Steve Irwin, in his flamboyant fashion, looked right into the camera and said, "I couldda died!" As you can imagine, my brother and I found this not only endearing, but hilarious.

Since then, whenever anyone does anything remarkably stupid and life threatening, in our best Australian accent we will yell out, "I couldda died!" And then laughter ensues.

So, back to the forcefield joke.

My brother said, "A forcefield! Out of nowhere! There must be Klingons present!"

*Cue navel plugging by me*

And he added, "I couldda died!"

I very nearly did. I don’t think I’ve laughed that hard in years.

Tuesday, August 18, 2009


The other day, I was up in the morning making myself breakfast, and my mom was standing around impatiently, waiting for her turn to use the toaster.

I finished my own toast and Mom began hers as I was putting the finishing touches on the rest of my meal. When her toast popped up, she grabbed a butter knife and began shoving it into the toaster to dig out her toast.

Immediately I began screaming.

Me: AAAAHHHH, put the knife down! Put the knife down! PUT IT DOWN!

She, at first, was startled by my reaction and set the knife down. Then she was indignant and defensive about it, as if she felt stupid for listening to me and regretted it.

Mom: WHAT is your PROBLEM?!

Me: OHMYGOD, you can’t put a knife in a toaster! Has no one ever told you that? Have you never heard of anyone being electrocuted by shoving a piece of silverware into a live toaster?

Mom: NO! I’ve never heard of such a thing!

Me: The knife is metal! You’re putting it against, what boils down to, live metal wires inside the toaster, that heat up the bread. If the knife touches the metal in the toaster…YOU’RE toast!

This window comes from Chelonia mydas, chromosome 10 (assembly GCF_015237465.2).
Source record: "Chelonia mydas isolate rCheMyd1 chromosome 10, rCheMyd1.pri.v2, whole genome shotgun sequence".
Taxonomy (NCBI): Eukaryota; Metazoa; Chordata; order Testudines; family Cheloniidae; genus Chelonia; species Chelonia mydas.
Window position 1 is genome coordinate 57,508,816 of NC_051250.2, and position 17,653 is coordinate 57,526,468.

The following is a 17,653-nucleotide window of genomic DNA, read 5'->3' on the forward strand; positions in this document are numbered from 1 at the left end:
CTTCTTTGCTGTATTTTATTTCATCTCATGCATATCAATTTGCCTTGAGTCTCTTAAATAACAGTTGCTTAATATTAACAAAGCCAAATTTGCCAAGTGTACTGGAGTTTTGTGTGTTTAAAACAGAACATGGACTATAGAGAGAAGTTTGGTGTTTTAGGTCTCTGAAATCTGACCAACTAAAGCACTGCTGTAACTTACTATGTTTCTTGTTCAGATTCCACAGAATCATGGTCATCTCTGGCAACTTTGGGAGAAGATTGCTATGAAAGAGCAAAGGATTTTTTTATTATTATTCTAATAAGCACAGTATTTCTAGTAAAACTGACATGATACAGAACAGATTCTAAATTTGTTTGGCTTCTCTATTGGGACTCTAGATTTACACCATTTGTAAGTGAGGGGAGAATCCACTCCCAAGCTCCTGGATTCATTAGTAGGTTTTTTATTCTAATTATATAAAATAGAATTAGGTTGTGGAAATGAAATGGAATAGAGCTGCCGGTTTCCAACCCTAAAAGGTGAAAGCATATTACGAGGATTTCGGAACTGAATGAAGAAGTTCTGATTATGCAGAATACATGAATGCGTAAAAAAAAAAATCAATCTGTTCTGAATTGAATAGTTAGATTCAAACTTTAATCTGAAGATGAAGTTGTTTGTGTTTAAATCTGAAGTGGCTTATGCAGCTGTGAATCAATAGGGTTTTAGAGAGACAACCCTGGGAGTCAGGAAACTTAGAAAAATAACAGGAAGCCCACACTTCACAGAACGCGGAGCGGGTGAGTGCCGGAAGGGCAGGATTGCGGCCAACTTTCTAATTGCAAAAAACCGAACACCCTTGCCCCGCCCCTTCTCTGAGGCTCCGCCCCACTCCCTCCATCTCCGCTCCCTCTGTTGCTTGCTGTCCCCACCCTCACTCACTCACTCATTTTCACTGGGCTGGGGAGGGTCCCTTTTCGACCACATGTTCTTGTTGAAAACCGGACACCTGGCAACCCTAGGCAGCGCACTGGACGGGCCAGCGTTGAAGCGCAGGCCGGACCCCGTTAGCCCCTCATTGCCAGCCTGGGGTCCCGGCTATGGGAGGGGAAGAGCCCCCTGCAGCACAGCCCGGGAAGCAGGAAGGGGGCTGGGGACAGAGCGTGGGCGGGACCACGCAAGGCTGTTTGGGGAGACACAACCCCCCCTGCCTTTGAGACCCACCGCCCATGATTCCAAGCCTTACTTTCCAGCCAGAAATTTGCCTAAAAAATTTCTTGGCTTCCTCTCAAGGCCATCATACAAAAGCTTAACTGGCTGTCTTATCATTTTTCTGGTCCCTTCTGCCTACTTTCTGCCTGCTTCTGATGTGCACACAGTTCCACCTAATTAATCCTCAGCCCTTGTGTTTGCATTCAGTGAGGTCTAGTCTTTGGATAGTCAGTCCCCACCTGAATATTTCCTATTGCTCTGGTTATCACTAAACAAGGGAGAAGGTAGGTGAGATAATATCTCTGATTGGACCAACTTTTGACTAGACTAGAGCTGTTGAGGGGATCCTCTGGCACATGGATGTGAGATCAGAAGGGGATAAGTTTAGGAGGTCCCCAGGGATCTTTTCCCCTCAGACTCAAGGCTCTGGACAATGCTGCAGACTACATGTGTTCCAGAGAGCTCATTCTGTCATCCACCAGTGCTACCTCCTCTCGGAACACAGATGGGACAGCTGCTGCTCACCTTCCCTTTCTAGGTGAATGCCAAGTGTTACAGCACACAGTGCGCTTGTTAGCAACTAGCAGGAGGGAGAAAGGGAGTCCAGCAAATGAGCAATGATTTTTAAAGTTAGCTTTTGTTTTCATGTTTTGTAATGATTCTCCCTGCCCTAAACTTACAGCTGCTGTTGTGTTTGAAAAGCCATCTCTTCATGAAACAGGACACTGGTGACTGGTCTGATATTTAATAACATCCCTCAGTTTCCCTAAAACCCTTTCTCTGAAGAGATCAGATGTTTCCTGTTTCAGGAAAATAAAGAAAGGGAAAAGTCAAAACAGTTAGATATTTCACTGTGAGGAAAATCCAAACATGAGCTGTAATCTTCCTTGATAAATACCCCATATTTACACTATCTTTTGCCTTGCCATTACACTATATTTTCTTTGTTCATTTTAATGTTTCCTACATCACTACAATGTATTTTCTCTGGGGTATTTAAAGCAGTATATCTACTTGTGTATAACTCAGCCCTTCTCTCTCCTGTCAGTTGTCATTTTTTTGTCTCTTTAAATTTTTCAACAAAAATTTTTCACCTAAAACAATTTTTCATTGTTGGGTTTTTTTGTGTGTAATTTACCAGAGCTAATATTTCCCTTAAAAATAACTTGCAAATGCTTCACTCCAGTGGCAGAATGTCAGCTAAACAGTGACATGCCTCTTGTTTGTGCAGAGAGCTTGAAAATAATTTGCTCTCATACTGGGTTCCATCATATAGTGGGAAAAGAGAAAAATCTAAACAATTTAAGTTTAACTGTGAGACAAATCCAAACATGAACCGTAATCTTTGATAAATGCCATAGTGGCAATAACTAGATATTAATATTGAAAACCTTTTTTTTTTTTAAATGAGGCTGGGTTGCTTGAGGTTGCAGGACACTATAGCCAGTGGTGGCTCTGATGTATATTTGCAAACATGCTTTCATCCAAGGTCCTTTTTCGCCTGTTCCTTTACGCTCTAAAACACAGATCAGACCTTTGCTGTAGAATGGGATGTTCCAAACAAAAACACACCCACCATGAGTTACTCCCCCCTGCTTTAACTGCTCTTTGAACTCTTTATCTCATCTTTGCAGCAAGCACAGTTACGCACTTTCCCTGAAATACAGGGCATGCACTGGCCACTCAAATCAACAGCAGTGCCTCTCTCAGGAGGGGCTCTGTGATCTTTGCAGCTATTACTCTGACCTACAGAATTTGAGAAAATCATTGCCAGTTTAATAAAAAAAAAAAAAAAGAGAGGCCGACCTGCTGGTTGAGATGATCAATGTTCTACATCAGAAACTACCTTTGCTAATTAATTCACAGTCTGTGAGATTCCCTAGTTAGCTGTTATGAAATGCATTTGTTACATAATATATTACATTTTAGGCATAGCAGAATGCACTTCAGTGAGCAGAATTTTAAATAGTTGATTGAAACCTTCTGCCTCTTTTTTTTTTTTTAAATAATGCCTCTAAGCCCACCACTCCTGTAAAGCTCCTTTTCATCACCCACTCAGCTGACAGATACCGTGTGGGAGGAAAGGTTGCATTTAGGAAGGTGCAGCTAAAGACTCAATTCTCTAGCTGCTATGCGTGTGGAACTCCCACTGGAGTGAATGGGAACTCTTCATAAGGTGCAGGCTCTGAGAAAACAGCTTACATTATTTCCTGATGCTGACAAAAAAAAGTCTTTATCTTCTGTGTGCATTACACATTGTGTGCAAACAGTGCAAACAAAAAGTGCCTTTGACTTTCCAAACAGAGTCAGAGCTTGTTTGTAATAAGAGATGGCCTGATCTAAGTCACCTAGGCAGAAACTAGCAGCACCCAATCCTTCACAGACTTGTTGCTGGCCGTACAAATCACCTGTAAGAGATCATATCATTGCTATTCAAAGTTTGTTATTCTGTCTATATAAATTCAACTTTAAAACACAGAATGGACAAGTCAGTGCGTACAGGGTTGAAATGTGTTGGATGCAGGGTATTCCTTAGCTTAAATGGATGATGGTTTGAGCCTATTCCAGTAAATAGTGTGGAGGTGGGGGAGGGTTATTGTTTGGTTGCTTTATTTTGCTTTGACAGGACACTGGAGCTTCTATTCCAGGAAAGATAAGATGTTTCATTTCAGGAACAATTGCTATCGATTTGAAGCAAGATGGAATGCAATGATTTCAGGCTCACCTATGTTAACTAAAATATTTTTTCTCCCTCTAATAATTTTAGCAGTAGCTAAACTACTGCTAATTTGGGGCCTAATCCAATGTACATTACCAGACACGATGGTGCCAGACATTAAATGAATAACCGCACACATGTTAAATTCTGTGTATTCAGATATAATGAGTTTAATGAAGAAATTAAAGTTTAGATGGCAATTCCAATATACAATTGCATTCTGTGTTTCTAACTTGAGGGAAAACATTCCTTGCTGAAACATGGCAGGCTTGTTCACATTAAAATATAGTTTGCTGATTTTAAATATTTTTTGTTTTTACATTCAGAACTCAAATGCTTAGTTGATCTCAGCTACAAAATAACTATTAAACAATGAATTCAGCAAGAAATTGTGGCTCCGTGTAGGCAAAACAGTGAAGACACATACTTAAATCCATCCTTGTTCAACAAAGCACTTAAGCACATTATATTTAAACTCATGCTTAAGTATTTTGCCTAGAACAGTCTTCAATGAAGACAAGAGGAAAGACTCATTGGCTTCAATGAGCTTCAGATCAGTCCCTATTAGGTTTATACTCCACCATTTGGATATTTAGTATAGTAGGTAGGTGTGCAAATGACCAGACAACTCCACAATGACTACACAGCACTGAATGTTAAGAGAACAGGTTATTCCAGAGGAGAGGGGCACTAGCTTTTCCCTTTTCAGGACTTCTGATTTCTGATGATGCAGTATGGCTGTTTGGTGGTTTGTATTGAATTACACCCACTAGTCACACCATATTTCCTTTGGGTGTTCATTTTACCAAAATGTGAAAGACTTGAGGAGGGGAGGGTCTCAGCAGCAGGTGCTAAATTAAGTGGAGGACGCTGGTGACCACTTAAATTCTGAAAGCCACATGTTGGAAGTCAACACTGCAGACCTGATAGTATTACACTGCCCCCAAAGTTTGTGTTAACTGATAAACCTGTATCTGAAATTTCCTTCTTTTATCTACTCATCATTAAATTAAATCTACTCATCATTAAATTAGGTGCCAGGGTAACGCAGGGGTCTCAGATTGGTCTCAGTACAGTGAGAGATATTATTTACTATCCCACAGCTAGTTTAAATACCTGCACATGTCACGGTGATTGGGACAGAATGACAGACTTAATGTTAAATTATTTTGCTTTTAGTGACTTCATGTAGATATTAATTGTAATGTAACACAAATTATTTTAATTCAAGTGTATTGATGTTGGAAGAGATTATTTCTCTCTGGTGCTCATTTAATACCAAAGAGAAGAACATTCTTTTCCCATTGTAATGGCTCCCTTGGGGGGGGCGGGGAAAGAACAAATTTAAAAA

Mom: That’s ridiculous! I do this all the time!

Me: Well, you better not do it ever again! Or you may not live long enough to eat that damn toast.

Mom: You’re so over-dramatic! Jeeze.

Me: Don’t. Put. Silverware. In. The toaster. Look it up if you don’t believe me. You’re going to kill yourself!

Mom: *hmmpf*

So what does she do? I swear, I could not make this up if I tried: she picked up a fork, and shoved it into the toaster, to dig out her toast.


Mom: YOU need to calm down and stop yelling at me! MY GOD! What the hell is your problem?

Me: Did you NOT just hear a word I told you? You cannot stick silverware in the toaster!

Mom: You said the knife!

Me: I SAID SILVERWARE! The metal is the problem! Stick all the plasticware you want in there, but keep the metal out!

Mom: I’ve been sticking a fork or knife into the toaster to get my toast for a month now.

It’s a month-old toaster and much, much bigger and less cooperative than the nice compact one she felt was too small.

Mom: I’ve never had a problem. I’ve never been shocked. You’re making WAY too big a deal out of this!

Me: GO LOOK IT UP! GO LOOK IT UP RIGHT NOW! I swear, woman, I don’t know why you refuse to believe me and insist on doing something that can get you killed. What is YOUR problem? Why would I freak out like this if it wasn’t serious?

Mom: Well, I’ve never heard of it before.

Me: THAT DOESN’T MEAN IT’S NOT TRUE! You think you know EVERYTHING? You think that anything new to you is a lie because you haven’t heard of it before? Like you learned all there is to learn, and everything else is just silliness? Is that what you think? That I’m feeding you some myth about the dangers of toasters?

Mom: Well… I don’t know! I’ve just never heard anything like that before!

Me: Why do you resist everything I say? Why must you argue with everything? Why can’t you just understand that I’m telling you something that you might not be able to comprehend, but it could be true, and maybe you shouldn’t do it if it might kill you? Why? Why, Mom? Tell me why?

Mom: It doesn’t make any sense to me!

Me: Does gravity? Does the economy? Does nuclear physics? Does that mean they don’t exist?

Mom: No!

She was finally relenting in the argument, but she stubbornly kept up her attitude like a spoiled teenager, clinging to the hope that if she’s snotty and resists, she can somehow walk away with some dignity.